Interesting test drive report here with the electric Golf, the VW Golf blue-e-motion.
Climb in and you’d struggle to see any difference between this interior and that of the standard turbodiesel Golf. The trunk floor loses a couple of inches of capacity to accommodate the battery and 20-foot recharging cord, but that’s about it. Wait a moment, though, what’s this on the dashboard? In place of the standard rev counter and fuel gauge, VW has brilliantly changed its analogue instruments to show power usage in kilowatts, and the charge left in the battery pack. For the pedantically minded, there are digits available in the pull-down menu, but the dials give you a quick glance at how far you’ve got left to run. A key start activates the systems and a further twist gets the motor prepared.
The transmission is a single speed, with an automatic-style shifter in the centre with conventional markings of Drive, Neutral, Park, Reverse and Brake, which dials in more regenerated braking energy. You can also use steering wheel paddles to slow the car by regenerating electricity in three progressive stages.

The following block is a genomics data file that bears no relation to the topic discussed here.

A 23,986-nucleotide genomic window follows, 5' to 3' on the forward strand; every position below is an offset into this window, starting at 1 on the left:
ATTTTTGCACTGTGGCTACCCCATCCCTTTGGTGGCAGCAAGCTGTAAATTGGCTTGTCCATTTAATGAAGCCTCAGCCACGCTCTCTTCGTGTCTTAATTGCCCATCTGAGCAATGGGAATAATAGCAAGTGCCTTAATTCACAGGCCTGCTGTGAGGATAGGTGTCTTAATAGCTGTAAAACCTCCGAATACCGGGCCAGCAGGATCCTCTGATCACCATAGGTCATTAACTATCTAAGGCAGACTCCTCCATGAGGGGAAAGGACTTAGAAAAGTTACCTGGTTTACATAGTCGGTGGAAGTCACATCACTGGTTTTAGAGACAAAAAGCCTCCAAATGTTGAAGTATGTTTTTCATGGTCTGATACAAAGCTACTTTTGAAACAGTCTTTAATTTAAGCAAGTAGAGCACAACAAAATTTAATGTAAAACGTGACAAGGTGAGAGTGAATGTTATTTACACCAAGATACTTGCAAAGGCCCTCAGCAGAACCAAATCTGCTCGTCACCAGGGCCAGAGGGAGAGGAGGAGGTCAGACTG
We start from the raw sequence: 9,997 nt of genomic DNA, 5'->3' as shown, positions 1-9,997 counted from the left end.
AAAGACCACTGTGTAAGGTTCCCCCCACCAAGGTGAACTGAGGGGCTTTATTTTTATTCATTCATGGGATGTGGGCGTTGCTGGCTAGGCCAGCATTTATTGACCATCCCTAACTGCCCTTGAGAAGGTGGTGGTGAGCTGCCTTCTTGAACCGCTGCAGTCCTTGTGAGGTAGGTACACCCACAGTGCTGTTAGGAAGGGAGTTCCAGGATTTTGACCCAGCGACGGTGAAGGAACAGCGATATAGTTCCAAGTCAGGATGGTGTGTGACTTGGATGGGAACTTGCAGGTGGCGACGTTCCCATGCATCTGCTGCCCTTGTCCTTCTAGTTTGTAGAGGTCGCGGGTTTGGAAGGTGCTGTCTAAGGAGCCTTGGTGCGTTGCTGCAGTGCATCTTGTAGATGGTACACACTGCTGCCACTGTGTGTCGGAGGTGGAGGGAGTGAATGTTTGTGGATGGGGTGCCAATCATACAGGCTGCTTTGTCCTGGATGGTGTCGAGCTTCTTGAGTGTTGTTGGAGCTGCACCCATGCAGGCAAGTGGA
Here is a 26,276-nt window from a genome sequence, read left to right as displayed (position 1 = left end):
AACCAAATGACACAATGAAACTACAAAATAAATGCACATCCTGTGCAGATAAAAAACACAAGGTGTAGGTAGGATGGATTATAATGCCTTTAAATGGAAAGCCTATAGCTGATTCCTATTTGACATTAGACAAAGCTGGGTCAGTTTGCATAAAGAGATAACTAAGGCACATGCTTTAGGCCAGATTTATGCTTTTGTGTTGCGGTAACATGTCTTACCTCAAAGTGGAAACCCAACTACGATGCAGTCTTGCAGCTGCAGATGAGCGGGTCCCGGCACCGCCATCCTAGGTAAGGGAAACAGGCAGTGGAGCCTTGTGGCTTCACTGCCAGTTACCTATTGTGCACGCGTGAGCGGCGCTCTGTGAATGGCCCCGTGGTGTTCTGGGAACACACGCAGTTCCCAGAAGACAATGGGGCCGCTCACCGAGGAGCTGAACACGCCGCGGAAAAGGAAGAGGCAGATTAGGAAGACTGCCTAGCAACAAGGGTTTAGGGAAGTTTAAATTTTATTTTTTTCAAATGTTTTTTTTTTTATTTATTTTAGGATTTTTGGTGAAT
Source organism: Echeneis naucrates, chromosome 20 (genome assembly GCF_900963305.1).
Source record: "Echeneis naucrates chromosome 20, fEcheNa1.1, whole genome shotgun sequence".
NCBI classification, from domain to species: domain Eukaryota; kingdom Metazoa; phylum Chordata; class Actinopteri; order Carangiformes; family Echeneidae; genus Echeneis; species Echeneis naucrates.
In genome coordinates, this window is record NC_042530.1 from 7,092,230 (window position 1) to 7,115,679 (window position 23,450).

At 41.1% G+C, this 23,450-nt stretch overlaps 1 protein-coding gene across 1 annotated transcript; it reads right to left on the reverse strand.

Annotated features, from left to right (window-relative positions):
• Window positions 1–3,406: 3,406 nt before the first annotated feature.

Like all electric cars where peak torque is available from zero revs, the Golf is quick away from the lights. Even with three adults on board, the motor’s torque keeps it strong and responsive to the accelerator up to about 50 mph when the torque starts to tail off. This is a problem with single-speed electric motors, but as Tesla have found, sourcing a transmission to handle the getaway grunt is not easy. VW says it is working on it. Despite that drawback, the Golf will cruise happily at 75 mph and pulls gamely up to 90 to 100 mph. It’s eerily silent and refined, much better than rivals that are much nearer production.